Epigenetic changes and epigenetic therapy in retroperitoneal liposarcomas
Retroperitoneal liposarcomas are rare tumors and the only effective treatment is surgery. However, local recurrence is common after surgery and is the major cause of death. Due to the rarity of these tumors, little is known about the underlying abnormalities.
Epigenetic changes, such as DNA methylation of promoter-associated CpG islands resulting in transcriptional silencing, are known to be frequent mechanisms of silencing tumor suppressor genes in most common human cancers. However, little is known about the epigenetic alterations in liposarcomas. DNA hypermethylation of tumor suppressor genes as p16 and Wnt pathway genes as APC has been described in small series of liposarcomas suggesting that epigenetic alterations may play an important role in pathogenesis of liposarcomas. Furthermore, a prior study suggested that epigenetic therapy may cause terminal differentiation of liposarcoma cell line to adipocytes. We hypothesize that epigenetic alterations occur frequently in liposarcomas and such alterations may be used to define prognostic biomarkers. Furthermore, we hypothesize that epigenetic therapy may have a role in treatment of liposarcomas.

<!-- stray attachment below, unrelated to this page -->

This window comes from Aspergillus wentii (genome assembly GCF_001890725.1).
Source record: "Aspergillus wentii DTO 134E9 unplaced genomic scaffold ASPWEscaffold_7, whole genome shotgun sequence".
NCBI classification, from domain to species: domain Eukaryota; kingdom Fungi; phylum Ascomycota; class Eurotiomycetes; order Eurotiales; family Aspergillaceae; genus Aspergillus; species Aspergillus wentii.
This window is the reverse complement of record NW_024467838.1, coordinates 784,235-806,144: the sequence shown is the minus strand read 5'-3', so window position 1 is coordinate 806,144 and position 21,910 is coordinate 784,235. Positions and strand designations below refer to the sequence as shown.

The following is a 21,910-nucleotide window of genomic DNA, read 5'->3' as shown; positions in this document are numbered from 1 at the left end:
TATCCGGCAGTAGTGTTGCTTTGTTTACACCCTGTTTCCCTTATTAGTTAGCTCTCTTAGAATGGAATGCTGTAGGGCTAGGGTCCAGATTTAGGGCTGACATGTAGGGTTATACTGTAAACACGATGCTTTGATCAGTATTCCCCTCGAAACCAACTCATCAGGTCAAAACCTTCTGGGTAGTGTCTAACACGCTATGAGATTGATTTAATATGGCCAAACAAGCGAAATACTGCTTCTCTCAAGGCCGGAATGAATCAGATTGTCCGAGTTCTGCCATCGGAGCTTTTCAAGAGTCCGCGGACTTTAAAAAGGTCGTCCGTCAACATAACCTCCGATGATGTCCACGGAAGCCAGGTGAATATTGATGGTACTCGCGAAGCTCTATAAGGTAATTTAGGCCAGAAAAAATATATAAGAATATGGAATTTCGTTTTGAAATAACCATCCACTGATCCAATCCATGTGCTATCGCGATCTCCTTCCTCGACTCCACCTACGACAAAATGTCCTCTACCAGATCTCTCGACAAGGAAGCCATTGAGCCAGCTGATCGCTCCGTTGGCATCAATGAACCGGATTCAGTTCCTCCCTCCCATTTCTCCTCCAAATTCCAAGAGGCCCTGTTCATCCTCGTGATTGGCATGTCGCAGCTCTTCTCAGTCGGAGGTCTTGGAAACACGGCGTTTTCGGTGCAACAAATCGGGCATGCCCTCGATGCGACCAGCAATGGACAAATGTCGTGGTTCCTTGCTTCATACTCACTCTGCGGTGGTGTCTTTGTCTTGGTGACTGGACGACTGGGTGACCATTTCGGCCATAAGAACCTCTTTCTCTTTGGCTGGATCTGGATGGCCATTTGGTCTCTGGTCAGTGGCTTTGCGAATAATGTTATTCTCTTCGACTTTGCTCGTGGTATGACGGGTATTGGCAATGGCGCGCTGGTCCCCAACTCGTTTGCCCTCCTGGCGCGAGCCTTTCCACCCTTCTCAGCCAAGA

Our laboratory has experience in developing prognostic epigenetic markers and is currently testing epigenetic therapy in solid tumors in clinical trials. Moreover, our center has a high-volume multidisciplinary sarcoma team which provides a strong foundation for our proposed sarcoma research. In the current proposal, we plan to 1) Identify the epigenetic changes that occur frequently in retroperitoneal liposarcomas; 2) Identify biomarkers that predict survival and response to treatment in retroperitoneal liposarcomas; and 3) Test the efficacy of combination epigenetic therapy in vivo mouse models of liposarcoma. Our longterm goals are to understand the epigenetic changes that occur in retroperitoneal liposarcomas and define prognostic biomarkers as well as determine the utility of epigenetic therapy in sarcomas.